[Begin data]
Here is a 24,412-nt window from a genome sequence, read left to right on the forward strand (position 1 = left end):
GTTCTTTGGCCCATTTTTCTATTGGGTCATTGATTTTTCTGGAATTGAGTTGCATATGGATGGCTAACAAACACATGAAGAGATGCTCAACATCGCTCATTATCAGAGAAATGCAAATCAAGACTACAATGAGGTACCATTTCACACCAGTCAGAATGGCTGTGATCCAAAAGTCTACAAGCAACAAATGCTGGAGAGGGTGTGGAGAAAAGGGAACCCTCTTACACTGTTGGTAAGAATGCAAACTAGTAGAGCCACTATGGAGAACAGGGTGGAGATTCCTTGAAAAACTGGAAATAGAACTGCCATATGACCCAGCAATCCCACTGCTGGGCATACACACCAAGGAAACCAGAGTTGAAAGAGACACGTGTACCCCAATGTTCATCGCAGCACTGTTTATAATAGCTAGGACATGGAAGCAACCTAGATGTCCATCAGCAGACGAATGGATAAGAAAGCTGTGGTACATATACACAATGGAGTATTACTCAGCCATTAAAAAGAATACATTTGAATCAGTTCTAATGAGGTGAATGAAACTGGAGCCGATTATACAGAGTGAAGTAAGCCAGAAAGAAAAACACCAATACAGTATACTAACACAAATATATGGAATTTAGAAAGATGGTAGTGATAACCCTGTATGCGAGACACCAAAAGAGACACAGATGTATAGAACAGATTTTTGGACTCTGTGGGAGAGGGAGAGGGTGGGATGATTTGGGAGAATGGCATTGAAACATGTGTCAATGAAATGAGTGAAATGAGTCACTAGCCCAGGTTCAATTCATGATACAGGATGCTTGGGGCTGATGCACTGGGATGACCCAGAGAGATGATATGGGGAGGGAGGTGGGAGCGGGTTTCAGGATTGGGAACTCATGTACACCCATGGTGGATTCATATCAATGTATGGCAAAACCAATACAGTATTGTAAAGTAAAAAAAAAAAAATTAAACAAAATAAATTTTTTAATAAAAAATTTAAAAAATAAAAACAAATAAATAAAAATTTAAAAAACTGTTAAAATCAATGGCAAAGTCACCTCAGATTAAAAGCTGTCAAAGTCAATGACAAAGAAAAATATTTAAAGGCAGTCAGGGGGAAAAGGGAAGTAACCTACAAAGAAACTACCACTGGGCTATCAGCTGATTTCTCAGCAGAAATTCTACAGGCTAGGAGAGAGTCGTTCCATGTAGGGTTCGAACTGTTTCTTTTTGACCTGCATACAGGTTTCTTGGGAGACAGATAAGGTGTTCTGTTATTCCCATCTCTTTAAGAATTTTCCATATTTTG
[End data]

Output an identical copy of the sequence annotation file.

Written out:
Here is a 24,412-nt window from a genome sequence, read left to right on the forward strand (position 1 = left end):
GTTCTTTGGCCCATTTTTCTATTGGGTCATTGATTTTTCTGGAATTGAGTTGCATATGGATGGCTAACAAACACATGAAGAGATGCTCAACATCGCTCATTATCAGAGAAATGCAAATCAAGACTACAATGAGGTACCATTTCACACCAGTCAGAATGGCTGTGATCCAAAAGTCTACAAGCAACAAATGCTGGAGAGGGTGTGGAGAAAAGGGAACCCTCTTACACTGTTGGTAAGAATGCAAACTAGTAGAGCCACTATGGAGAACAGGGTGGAGATTCCTTGAAAAACTGGAAATAGAACTGCCATATGACCCAGCAATCCCACTGCTGGGCATACACACCAAGGAAACCAGAGTTGAAAGAGACACGTGTACCCCAATGTTCATCGCAGCACTGTTTATAATAGCTAGGACATGGAAGCAACCTAGATGTCCATCAGCAGACGAATGGATAAGAAAGCTGTGGTACATATACACAATGGAGTATTACTCAGCCATTAAAAAGAATACATTTGAATCAGTTCTAATGAGGTGAATGAAACTGGAGCCGATTATACAGAGTGAAGTAAGCCAGAAAGAAAAACACCAATACAGTATACTAACACAAATATATGGAATTTAGAAAGATGGTAGTGATAACCCTGTATGCGAGACACCAAAAGAGACACAGATGTATAGAACAGATTTTTGGACTCTGTGGGAGAGGGAGAGGGTGGGATGATTTGGGAGAATGGCATTGAAACATGTGTCAATGAAATGAGTGAAATGAGTCACTAGCCCAGGTTCAATTCATGATACAGGATGCTTGGGGCTGATGCACTGGGATGACCCAGAGAGATGATATGGGGAGGGAGGTGGGAGCGGGTTTCAGGATTGGGAACTCATGTACACCCATGGTGGATTCATATCAATGTATGGCAAAACCAATACAGTATTGTAAAGTAAAAAAAAAAAAATTAAACAAAATAAATTTTTTAATAAAAAATTTAAAAAATAAAAACAAATAAATAAAAATTTAAAAAACTGTTAAAATCAATGGCAAAGTCACCTCAGATTAAAAGCTGTCAAAGTCAATGACAAAGAAAAATATTTAAAGGCAGTCAGGGGGAAAAGGGAAGTAACCTACAAAGAAACTACCACTGGGCTATCAGCTGATTTCTCAGCAGAAATTCTACAGGCTAGGAGAGAGTCGTTCCATGTAGGGTTCGAACTGTTTCTTTTTGACCTGCATACAGGTTTCTTGGGAGACAGATAAGGTGTTCTGTTATTCCCATCTCTTTAAGAATTTTCCATATTTTG